Strike me dead if I don’t stop beginning every conversation with the words “the economy” but we were just talking about the last time we were in such a pickle. It reminded me both of another of Minnesota’s greatest books and a successful model for government to support the arts and mitigate the recession.
Minnesota: A State Guide. Compiled and Written by the Federal Writers’ Project of the Works Progress Administration… New York: Viking Press, 1938.
When Mabel Ulrich became director of the newly established Minnesota Writers’ Project she believed that there weren’t any “mute inglorious authors” in the state but soon found out how wrong she was. She ended up hiring 120 promising writers from virtually every walk of life who were unemployed and in desperate need of the paycheck the feds were offering. Some of these writers were as well known as Meridel Le Sueur. The end result was a lovely publication which kept a lot of people off the dole and stimulated tourism which helped the local economy. Not to mention a book great enough to make our list 70 years later.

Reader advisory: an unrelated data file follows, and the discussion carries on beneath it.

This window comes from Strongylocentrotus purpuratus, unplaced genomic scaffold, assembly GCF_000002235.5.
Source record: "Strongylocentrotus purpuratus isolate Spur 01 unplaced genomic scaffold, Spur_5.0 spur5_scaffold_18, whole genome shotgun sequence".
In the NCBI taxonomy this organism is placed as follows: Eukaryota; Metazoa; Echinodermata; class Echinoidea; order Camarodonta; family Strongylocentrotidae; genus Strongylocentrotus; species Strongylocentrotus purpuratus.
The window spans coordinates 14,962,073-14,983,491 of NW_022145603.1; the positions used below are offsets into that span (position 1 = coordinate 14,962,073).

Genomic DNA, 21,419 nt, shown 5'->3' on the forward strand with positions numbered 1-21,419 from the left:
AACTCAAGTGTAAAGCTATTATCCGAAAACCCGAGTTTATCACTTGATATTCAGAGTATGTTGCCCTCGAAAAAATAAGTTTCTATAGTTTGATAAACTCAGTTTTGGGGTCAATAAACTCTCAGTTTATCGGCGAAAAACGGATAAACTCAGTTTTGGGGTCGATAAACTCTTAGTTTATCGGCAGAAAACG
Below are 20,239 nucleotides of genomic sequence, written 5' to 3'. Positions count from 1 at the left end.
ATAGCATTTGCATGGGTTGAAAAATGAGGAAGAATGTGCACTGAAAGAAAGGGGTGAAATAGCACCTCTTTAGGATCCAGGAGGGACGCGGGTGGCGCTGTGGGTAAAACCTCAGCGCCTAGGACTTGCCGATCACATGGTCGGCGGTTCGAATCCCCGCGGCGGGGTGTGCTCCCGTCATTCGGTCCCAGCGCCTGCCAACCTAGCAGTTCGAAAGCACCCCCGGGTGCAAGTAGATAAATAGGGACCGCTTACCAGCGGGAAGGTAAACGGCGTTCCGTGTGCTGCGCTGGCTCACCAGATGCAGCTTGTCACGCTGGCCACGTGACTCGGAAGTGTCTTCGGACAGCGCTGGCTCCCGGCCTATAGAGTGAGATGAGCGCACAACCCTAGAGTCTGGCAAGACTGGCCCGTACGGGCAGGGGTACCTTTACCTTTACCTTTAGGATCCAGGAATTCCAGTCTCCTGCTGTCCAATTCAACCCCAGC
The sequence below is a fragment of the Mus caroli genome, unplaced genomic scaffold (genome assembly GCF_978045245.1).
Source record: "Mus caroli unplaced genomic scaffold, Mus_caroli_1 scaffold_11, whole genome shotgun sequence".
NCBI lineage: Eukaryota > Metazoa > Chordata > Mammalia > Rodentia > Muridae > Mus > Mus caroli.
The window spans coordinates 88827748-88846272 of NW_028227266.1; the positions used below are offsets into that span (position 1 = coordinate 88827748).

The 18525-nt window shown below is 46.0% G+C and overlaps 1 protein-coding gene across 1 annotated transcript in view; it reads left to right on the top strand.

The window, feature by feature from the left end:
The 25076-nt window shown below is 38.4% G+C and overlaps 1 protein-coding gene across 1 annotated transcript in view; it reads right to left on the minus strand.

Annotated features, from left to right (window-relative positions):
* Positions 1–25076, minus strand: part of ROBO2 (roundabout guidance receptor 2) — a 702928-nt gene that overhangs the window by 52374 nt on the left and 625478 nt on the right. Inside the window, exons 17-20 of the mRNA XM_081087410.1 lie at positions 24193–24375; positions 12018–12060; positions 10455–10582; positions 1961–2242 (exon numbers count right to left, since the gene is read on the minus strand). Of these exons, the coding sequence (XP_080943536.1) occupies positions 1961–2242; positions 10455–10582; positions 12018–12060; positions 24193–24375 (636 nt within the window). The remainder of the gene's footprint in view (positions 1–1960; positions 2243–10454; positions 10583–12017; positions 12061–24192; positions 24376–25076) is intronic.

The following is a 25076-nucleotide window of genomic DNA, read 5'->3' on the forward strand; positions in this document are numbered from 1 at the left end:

My experience with the WPA guide was probably typical. My family drove around the state quite a bit [a Vista Cruiser full of kids strikes me now as a silly form of recreation] and kept the Guide in the glove box. When we drove into Esko, for example, my father would hand the book back to me and I would begin reading aloud.
The Finns are a clannish people who cling to their Old World manners and customs, and to a stranger may sometimes seem unfriendly. At one time a suspicious farmer accused them of practicing magic and of worshiping pagan deities. Entire families, he claimed, wrapped themselves in white sheets and retreated to a small square building set apart from the dwellings and worshipped their gods calling upon them to bring rain and good harvest to the Finns, and wrath upon their neighbors. On investigation, however, it was discovered that although they did wrap themselves in sheets and visit these “shrines” almost daily, it was not in the zeal of religion but for the purpose of taking baths. The Finns here are almost fanatical advocates of cleanliness, and each has his own “sauna” or steam bathhouse.
Because of the WPA Writers project a whole lot of writers owed their livelihoods to the Federal government. I owe them my love of Minnesota and its history!